Trial Results Suggest Longer Mesothelioma Survival Possible with New VEGF-Inhibitor, According to Surviving Mesothelioma

The Impact of Nintedanib on Mesothelioma Outcomes

Nintedanib and Chemotherapy Appear to Boost Mesothelioma Survival

Benefit was evident in epithelioid histology, with a median overall survival gain of 5.4 months...

Scientists studying the VEGF-inhibitor nintedanib (Ofev) say it improved the outcomes of mesothelioma patients on chemotherapy better than a placebo. Surviving Mesothelioma has all the details. Click here to read to full article.

In a newly published clinical trial sponsored by drug maker Boehringer Ingelheim, researchers gave nintedanib or a placebo drug along with standard mesothelioma chemotherapy to 87 patients for up to six 21-day cycles, then as a monotherapy after that.

“Benefit was evident in epithelioid histology, with a median overall survival gain of 5.4 months and median progression free survival gain of 4 months,” reports lead researcher Federica Grosso.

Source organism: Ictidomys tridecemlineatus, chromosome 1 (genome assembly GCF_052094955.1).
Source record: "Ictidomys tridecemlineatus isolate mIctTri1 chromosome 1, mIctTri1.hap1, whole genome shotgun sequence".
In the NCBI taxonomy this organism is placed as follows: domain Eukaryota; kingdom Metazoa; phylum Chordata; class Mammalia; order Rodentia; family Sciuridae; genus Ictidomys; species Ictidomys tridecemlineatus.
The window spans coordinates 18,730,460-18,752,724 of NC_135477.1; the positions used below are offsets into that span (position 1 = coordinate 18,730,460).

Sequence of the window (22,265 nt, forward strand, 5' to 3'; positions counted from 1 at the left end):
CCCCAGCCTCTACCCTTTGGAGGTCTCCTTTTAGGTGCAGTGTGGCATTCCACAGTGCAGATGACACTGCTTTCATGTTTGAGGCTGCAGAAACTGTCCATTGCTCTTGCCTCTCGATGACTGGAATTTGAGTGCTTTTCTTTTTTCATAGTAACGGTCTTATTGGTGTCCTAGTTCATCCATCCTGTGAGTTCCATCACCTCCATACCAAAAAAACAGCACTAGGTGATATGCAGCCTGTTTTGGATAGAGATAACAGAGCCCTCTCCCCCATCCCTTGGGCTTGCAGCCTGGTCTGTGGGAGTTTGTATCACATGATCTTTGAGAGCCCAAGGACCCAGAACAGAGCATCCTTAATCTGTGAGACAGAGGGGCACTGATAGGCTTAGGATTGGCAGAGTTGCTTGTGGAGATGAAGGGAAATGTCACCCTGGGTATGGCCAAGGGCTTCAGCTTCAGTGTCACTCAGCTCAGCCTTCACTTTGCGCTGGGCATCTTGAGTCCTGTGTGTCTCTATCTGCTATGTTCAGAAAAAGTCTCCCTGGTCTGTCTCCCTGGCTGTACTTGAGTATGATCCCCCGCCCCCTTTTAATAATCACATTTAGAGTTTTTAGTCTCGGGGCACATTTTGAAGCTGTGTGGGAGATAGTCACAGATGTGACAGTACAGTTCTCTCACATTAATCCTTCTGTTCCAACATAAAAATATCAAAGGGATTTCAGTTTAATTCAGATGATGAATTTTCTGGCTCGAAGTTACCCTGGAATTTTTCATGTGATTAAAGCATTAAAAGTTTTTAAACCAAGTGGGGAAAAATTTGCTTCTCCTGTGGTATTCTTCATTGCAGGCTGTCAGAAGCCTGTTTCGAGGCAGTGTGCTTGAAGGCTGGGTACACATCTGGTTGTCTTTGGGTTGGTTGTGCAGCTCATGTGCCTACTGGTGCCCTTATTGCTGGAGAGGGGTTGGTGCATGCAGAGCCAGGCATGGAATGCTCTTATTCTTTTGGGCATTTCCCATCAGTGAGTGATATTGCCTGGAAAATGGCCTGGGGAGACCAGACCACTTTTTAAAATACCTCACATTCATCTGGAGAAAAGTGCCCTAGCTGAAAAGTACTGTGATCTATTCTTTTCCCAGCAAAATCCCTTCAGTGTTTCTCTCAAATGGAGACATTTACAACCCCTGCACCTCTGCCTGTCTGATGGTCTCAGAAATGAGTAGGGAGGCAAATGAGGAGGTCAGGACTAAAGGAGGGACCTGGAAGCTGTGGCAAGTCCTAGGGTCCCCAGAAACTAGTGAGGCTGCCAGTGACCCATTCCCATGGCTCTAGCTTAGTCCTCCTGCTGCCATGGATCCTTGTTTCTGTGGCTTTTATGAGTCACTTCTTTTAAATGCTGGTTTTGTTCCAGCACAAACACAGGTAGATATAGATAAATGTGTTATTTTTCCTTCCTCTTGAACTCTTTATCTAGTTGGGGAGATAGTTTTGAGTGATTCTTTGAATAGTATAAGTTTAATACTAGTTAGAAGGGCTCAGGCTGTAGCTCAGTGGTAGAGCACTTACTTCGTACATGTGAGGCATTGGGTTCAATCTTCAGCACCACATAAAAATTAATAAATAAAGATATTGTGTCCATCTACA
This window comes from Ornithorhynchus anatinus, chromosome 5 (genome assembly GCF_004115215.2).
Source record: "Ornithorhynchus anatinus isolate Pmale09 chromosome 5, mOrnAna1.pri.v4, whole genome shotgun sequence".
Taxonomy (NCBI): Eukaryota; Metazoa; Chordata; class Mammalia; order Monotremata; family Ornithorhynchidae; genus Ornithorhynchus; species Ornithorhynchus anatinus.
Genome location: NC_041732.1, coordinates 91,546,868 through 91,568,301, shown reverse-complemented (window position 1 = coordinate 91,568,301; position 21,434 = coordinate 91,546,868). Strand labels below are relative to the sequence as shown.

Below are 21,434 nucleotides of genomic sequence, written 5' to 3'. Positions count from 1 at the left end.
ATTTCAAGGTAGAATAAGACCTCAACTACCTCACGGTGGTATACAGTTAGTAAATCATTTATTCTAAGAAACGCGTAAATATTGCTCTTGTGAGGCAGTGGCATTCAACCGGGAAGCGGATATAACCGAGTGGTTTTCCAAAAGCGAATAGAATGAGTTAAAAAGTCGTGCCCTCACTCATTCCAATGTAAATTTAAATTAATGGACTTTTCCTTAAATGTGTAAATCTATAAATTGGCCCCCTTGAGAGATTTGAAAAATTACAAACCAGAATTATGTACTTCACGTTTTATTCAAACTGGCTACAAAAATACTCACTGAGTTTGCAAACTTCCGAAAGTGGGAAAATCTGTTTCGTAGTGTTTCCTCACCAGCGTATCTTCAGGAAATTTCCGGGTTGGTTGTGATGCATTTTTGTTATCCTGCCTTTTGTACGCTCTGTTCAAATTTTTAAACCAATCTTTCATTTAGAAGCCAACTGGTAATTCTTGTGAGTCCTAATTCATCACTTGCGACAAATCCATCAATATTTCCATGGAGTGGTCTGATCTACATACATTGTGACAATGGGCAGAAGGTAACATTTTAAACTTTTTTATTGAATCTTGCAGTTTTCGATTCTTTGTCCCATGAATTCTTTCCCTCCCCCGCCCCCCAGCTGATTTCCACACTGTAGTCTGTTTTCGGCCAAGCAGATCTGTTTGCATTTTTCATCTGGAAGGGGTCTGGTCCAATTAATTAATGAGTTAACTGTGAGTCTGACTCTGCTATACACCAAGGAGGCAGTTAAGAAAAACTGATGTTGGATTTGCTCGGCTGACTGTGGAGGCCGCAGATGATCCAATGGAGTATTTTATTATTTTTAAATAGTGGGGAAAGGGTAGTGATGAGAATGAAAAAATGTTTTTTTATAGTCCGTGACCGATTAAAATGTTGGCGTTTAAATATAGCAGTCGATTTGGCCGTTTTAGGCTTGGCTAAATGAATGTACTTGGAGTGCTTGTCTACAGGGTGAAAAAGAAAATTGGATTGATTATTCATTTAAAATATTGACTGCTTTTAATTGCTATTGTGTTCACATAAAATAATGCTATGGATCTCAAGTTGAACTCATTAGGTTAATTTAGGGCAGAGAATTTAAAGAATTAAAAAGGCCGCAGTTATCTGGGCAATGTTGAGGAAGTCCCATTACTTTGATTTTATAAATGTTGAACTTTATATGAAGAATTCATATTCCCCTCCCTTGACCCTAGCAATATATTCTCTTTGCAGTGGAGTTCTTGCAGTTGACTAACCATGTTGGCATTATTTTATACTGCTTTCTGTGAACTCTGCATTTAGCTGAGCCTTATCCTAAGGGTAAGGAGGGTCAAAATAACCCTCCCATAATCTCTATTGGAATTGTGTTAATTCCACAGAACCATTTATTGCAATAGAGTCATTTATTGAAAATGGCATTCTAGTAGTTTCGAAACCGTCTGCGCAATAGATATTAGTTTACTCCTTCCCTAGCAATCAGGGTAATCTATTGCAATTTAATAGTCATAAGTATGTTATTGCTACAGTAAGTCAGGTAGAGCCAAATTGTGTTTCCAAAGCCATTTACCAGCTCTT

The report in the latest issue of the Journal of Clinical Oncology found that the number of mesothelioma patients who stopped taking nintedanib because of side effects was less than half of the number who discontinued the placebo.

“We are always encouraged by reports of a drug that could potentially boost the effectiveness of chemotherapy for patients with malignant pleural mesothelioma, especially since current success rates with the standard regimen leave a lot of room for improvement,” says Alex Strauss, Managing Editor for Surviving Mesothelioma.

To read more about the new nintedanib trial, including how this drug works similarly to Keytruda, see New Chemotherapy Booster May Extend Mesothelioma Survival, now available on the Surviving Mesothelioma website.

Grosso, F, et al, “Nintedanib Plus Pemetrexed/Cisplatin in Patients With Malignant Pleural Mesothelioma: Phase II Results From the Randomized, Placebo-Controlled LUME-Meso Trial”, September 11, 2017, Journal of Clinical Oncology, Epub ahead of print,

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